Overall design concept
KAI Yufuin's design concept is a "fine Japanese-style room of a farmhouse" with a sense of the four seasons of the countryside. We thought it was a suitable concept for the calm and restful Yufuin, which is said to be the inner parlor of the bustling Beppu Hot Springs. The rice terraces are enclosed by the public building, the bathhouse building, and the guest room building with villa suites dotted around them. The rich nature of Yufuin can be felt from each direction: the northern side of the entire site is covered with a forest of Sawtooth oak, the southern side has a valley with morning mist, the eastern side faces Mt. Yufu, and the western side has the rice terraces.

About the design and design of property
Exterior & Entrance
Built to surround the rice terraces, the public building, the bathhouse building, and the guest room building have long gabled roofs1. The height of the eaves is kept as low as possible, and the exterior is charcoal gray like the shadows of the deep green to create an architecture that would blend with the forest. The entrance welcomes guests into an impressive space with a series of marutake, unsplit bamboo, exterior walls. It leads to the public building, where the reception area is located, through an approach under the eaves surrounded by narrow bamboo.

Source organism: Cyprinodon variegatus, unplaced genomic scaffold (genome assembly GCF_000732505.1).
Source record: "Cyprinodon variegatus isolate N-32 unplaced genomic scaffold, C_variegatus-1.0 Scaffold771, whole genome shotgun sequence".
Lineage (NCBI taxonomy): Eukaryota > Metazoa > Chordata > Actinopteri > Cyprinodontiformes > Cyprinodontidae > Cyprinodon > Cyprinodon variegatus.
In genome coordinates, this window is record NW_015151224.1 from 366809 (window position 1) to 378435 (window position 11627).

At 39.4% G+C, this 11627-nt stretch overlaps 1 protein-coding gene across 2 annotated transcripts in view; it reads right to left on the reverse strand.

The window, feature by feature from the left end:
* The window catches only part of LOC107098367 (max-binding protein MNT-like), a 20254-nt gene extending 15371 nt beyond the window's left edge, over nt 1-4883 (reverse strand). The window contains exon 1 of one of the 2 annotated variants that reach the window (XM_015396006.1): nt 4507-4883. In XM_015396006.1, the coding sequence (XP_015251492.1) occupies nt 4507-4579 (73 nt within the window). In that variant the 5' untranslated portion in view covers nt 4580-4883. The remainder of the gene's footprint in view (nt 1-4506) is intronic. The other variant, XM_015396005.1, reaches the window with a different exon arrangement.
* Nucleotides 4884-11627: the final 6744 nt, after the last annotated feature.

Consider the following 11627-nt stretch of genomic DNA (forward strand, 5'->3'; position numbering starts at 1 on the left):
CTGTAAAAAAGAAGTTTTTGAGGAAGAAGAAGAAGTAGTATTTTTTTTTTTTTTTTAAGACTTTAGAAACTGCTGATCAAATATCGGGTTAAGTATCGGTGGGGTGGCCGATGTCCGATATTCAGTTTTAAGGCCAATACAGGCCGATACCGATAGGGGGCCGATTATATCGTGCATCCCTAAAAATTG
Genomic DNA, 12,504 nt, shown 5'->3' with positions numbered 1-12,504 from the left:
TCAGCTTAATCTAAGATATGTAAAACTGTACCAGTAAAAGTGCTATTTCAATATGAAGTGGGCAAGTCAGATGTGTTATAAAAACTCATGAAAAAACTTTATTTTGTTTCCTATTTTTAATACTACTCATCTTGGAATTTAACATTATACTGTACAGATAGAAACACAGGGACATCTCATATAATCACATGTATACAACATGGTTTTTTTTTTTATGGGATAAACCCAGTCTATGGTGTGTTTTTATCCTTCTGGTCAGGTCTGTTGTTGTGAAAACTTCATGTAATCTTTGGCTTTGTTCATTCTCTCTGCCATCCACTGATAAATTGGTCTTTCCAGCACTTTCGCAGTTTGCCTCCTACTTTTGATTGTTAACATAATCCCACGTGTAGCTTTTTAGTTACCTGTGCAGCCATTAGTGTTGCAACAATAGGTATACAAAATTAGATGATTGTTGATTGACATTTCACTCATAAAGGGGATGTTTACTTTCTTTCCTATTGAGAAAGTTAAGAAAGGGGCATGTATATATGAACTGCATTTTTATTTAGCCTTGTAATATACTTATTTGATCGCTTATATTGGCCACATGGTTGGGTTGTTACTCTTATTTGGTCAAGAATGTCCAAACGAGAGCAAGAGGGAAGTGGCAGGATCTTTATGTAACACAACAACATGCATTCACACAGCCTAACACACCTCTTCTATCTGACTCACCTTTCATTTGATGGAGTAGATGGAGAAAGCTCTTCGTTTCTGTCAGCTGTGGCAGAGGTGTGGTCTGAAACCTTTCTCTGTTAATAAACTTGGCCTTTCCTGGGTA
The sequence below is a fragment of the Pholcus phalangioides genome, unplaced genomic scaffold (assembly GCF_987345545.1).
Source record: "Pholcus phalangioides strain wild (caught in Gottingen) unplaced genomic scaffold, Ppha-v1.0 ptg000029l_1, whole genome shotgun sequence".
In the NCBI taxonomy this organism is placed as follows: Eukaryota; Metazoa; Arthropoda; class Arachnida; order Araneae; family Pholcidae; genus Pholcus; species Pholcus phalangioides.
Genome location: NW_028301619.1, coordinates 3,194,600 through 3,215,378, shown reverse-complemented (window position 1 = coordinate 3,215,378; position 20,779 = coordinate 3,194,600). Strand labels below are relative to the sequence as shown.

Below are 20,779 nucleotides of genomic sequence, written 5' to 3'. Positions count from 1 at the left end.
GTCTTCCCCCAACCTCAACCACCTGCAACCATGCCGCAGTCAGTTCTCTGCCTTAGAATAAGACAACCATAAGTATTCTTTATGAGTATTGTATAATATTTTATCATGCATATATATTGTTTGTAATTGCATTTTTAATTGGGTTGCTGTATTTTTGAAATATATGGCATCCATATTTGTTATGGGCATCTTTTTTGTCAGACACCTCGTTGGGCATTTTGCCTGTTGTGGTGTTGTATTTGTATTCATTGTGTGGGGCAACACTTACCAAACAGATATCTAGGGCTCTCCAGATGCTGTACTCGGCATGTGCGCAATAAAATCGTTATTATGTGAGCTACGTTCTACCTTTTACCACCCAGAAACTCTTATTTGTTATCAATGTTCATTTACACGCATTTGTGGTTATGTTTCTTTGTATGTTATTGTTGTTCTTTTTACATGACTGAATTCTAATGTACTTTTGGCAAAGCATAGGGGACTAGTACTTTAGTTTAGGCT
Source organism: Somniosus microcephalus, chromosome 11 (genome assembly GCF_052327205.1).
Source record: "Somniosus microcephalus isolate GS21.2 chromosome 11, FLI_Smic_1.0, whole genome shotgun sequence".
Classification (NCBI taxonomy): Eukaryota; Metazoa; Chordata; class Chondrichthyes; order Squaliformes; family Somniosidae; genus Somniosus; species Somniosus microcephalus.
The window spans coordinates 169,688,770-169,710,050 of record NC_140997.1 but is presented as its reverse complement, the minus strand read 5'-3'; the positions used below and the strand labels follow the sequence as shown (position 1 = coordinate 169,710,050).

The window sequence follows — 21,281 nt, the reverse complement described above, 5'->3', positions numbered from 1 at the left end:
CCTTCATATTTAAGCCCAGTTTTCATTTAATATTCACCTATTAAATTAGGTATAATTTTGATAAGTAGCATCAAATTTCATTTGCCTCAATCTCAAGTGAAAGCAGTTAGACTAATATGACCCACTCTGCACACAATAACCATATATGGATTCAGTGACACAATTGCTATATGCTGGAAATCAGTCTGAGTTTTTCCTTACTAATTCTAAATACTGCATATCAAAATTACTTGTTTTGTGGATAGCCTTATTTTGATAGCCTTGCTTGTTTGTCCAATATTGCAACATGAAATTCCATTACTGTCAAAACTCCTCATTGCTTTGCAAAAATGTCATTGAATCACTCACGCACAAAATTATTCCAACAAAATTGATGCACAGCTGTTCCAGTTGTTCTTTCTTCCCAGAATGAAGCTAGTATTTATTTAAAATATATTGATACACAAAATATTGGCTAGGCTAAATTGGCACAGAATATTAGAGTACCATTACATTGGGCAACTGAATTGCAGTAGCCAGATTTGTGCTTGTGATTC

1 A standard triangular roof with a slope on both sides from the eaves

The overall architecture surrounding the rice terraces is based on the concept of a "fine farmhouse" standing in the middle of the vast nature and expresses a generous and relaxing space with the spatial structure typical to farmhouses: tataki (similar to a dirt floor entrance), itama (room with wooden floors), and zashiki (room with tatami floors). The interior is made of materials related to rice terraces such as straw and rice, as well as local materials such as Japanese cedar, bamboo from Oita, and Shichitoi from Kunisaki Peninsula. The pendant lights scattered throughout the building are an original design by Kengo Kuma, where his attention to detail can be found throughout.